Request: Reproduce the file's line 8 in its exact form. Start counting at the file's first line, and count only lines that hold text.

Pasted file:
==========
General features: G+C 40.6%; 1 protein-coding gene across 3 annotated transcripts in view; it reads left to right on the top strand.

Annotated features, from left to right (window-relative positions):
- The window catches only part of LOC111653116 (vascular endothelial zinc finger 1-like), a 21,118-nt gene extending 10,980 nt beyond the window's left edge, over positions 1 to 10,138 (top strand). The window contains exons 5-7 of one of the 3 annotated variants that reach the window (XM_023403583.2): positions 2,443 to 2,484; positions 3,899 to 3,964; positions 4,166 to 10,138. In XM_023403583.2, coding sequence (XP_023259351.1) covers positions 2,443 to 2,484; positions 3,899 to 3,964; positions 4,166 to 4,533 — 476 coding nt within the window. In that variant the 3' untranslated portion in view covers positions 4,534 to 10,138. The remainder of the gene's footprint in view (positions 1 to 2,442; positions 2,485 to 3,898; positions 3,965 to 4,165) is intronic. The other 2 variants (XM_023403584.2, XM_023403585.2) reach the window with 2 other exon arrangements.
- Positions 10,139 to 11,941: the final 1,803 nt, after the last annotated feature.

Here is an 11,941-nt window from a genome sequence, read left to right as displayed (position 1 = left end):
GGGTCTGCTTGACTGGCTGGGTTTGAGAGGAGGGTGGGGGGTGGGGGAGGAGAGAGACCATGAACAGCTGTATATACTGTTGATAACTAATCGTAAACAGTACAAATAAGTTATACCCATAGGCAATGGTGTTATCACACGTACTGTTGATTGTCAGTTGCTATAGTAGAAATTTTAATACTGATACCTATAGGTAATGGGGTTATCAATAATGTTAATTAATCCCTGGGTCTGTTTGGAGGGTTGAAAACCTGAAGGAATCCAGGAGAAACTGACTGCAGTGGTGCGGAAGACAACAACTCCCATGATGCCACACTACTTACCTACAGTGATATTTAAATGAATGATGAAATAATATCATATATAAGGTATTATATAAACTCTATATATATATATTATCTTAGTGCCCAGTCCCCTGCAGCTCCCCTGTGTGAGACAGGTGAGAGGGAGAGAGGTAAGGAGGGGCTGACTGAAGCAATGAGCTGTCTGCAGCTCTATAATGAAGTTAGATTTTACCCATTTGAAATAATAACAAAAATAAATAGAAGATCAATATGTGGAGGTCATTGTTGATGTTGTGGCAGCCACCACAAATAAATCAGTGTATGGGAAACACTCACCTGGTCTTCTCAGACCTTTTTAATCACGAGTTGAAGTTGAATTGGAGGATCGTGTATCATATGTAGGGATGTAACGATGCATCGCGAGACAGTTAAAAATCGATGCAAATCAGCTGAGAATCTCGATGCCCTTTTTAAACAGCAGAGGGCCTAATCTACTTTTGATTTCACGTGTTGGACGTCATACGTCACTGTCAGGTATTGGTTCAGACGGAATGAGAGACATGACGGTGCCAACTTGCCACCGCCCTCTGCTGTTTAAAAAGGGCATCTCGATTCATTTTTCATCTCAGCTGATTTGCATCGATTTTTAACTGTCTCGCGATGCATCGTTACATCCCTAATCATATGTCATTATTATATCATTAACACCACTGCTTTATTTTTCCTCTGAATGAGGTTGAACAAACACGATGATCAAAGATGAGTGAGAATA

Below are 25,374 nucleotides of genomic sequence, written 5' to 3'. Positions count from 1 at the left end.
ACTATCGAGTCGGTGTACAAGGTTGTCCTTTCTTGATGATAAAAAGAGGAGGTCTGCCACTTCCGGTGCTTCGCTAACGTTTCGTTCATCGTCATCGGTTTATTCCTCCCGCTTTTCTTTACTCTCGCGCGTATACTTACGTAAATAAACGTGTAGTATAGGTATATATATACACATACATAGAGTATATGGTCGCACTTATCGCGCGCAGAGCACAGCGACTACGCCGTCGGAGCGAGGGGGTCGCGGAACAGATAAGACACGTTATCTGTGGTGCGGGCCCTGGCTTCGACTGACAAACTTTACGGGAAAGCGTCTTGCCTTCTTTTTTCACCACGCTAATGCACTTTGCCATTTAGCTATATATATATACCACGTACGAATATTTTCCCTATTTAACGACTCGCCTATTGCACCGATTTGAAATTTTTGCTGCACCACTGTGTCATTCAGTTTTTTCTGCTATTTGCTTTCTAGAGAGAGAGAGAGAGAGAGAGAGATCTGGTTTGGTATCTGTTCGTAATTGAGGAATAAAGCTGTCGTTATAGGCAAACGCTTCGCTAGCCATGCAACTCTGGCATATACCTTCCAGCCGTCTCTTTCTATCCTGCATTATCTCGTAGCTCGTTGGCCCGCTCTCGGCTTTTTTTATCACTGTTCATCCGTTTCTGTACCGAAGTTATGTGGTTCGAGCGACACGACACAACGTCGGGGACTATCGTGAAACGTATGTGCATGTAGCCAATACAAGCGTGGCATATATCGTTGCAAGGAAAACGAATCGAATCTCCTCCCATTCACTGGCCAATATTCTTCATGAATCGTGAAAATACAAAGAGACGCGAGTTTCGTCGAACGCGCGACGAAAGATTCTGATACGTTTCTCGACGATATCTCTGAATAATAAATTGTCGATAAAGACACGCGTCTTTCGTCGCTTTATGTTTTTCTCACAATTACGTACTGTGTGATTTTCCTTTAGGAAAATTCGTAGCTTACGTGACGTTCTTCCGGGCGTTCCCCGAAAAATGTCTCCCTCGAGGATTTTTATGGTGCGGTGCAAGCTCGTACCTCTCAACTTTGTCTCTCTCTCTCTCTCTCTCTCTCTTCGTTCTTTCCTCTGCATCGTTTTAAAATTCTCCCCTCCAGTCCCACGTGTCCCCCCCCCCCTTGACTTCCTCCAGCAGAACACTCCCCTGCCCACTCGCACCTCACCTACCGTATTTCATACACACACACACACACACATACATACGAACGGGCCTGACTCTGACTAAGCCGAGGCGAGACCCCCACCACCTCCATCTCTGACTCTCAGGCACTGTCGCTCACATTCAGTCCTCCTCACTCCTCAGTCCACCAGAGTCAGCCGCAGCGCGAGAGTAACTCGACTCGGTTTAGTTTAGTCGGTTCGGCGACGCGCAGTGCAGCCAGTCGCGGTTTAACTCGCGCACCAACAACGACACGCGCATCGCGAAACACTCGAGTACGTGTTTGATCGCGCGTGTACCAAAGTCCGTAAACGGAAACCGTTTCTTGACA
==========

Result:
ACTATCGAGTCGGTGTACAAGGTTGTCCTTTCTTGATGATAAAAAGAGGAGGTCTGCCACTTCCGGTGCTTCGCTAACGTTTCGTTCATCGTCATCGGTTTATTCCTCCCGCTTTTCTTTACTCTCGCGCGTATACTTACGTAAATAAACGTGTAGTATAGGTATATATATACACATACATAGAGTATATGGTCGCACTTATCGCGCGCAGAGCACAGCGACTACGCCGTCGGAGCGAGGGGGTCGCGGAACAGATAAGACACGTTATCTGTGGTGCGGGCCCTGGCTTCGACTGACAAACTTTACGGGAAAGCGTCTTGCCTTCTTTTTTCACCACGCTAATGCACTTTGCCATTTAGCTATATATATATACCACGTACGAATATTTTCCCTATTTAACGACTCGCCTATTGCACCGATTTGAAATTTTTGCTGCACCACTGTGTCATTCAGTTTTTTCTGCTATTTGCTTTCTAGAGAGAGAGAGAGAGAGAGAGAGATCTGGTTTGGTATCTGTTCGTAATTGAGGAATAAAGCTGTCGTTATAGGCAAACGCTTCGCTAGCCATGCAACTCTGGCATATACCTTCCAGCCGTCTCTTTCTATCCTGCATTATCTCGTAGCTCGTTGGCCCGCTCTCGGCTTTTTTTATCACTGTTCATCCGTTTCTGTACCGAAGTTATGTGGTTCGAGCGACACGACACAACGTCGGGGACTATCGTGAAACGTATGTGCATGTAGCCAATACAAGCGTGGCATATATCGTTGCAAGGAAAACGAATCGAATCTCCTCCCATTCACTGGCCAATATTCTTCATGAATCGTGAAAATACAAAGAGACGCGAGTTTCGTCGAACGCGCGACGAAAGATTCTGATACGTTTCTCGACGATATCTCTGAATAATAAATTGTCGATAAAGACACGCGTCTTTCGTCGCTTTATGTTTTTCTCACAATTACGTACTGTGTGATTTTCCTTTAGGAAAATTCGTAGCTTACGTGACGTTCTTCCGGGCGTTCCCCGAAAAATGTCTCCCTCGAGGATTTTTATGGTGCGGTGCAAGCTCGTACCTCTCAACTTTGTCTCTCTCTCTCTCTCTCTCTCTCTTCGTTCTTTCCTCTGCATCGTTTTAAAATTCTCCCCTCCAGTCCCACGTGTCCCCCCCCCCCTTGACTTCCTCCAGCAGAACACTCCCCTGCCCACTCGCACCTCACCTACCGTATTTCATACACACACACACACACACATACATACGAACGGGCCTGACTCTGACTAAGCCGAGGCGAGACCCCCACCACCTCCATCTCTGACTCTCAGGCACTGTCGCTCACATTCAGTCCTCCTCACTCCTCAGTCCACCAGAGTCAGCCGCAGCGCGAGAGTAACTCGACTCGGTTTAGTTTAGTCGGTTCGGCGACGCGCAGTGCAGCCAGTCGCGGTTTAACTCGCGCACCAACAACGACACGCGCATCGCGAAACACTCGAGTACGTGTTTGATCGCGCGTGTACCAAAGTCCGTAAACGGAAACCGTTTCTTGACA